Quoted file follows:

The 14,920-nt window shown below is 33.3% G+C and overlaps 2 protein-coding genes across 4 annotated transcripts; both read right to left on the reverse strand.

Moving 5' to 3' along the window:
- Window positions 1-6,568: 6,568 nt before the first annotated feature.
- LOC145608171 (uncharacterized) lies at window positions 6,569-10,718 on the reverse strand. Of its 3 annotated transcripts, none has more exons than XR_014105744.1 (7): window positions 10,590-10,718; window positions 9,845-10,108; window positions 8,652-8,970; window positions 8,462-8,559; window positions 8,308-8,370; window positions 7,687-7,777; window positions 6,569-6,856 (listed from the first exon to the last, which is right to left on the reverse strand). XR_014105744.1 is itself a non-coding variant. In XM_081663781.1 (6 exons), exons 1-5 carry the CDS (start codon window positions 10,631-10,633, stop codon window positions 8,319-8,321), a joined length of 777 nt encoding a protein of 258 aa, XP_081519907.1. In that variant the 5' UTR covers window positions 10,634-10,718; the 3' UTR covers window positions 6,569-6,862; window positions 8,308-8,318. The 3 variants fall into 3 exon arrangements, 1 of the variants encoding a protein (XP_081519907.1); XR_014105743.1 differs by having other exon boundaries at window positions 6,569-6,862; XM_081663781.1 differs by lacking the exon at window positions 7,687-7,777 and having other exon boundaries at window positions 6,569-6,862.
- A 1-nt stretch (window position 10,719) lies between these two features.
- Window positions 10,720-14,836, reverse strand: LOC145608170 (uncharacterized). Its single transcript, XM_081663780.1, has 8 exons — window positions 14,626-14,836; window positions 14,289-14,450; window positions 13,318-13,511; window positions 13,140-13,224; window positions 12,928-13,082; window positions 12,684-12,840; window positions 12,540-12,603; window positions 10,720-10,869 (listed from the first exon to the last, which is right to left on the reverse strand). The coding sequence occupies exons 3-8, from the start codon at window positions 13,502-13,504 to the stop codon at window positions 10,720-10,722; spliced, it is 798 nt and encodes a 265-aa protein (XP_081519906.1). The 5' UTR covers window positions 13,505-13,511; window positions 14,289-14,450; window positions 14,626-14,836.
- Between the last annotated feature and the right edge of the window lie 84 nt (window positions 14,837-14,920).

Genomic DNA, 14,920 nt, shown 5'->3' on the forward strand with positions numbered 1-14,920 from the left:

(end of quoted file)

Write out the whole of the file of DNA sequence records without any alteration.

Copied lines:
The 14,920-nt window shown below is 33.3% G+C and overlaps 2 protein-coding genes across 4 annotated transcripts; both read right to left on the reverse strand.

Moving 5' to 3' along the window:
- Window positions 1-6,568: 6,568 nt before the first annotated feature.
- LOC145608171 (uncharacterized) lies at window positions 6,569-10,718 on the reverse strand. Of its 3 annotated transcripts, none has more exons than XR_014105744.1 (7): window positions 10,590-10,718; window positions 9,845-10,108; window positions 8,652-8,970; window positions 8,462-8,559; window positions 8,308-8,370; window positions 7,687-7,777; window positions 6,569-6,856 (listed from the first exon to the last, which is right to left on the reverse strand). XR_014105744.1 is itself a non-coding variant. In XM_081663781.1 (6 exons), exons 1-5 carry the CDS (start codon window positions 10,631-10,633, stop codon window positions 8,319-8,321), a joined length of 777 nt encoding a protein of 258 aa, XP_081519907.1. In that variant the 5' UTR covers window positions 10,634-10,718; the 3' UTR covers window positions 6,569-6,862; window positions 8,308-8,318. The 3 variants fall into 3 exon arrangements, 1 of the variants encoding a protein (XP_081519907.1); XR_014105743.1 differs by having other exon boundaries at window positions 6,569-6,862; XM_081663781.1 differs by lacking the exon at window positions 7,687-7,777 and having other exon boundaries at window positions 6,569-6,862.
- A 1-nt stretch (window position 10,719) lies between these two features.
- Window positions 10,720-14,836, reverse strand: LOC145608170 (uncharacterized). Its single transcript, XM_081663780.1, has 8 exons — window positions 14,626-14,836; window positions 14,289-14,450; window positions 13,318-13,511; window positions 13,140-13,224; window positions 12,928-13,082; window positions 12,684-12,840; window positions 12,540-12,603; window positions 10,720-10,869 (listed from the first exon to the last, which is right to left on the reverse strand). The coding sequence occupies exons 3-8, from the start codon at window positions 13,502-13,504 to the stop codon at window positions 10,720-10,722; spliced, it is 798 nt and encodes a 265-aa protein (XP_081519906.1). The 5' UTR covers window positions 13,505-13,511; window positions 14,289-14,450; window positions 14,626-14,836.
- Between the last annotated feature and the right edge of the window lie 84 nt (window positions 14,837-14,920).

Genomic DNA, 14,920 nt, shown 5'->3' on the forward strand with positions numbered 1-14,920 from the left: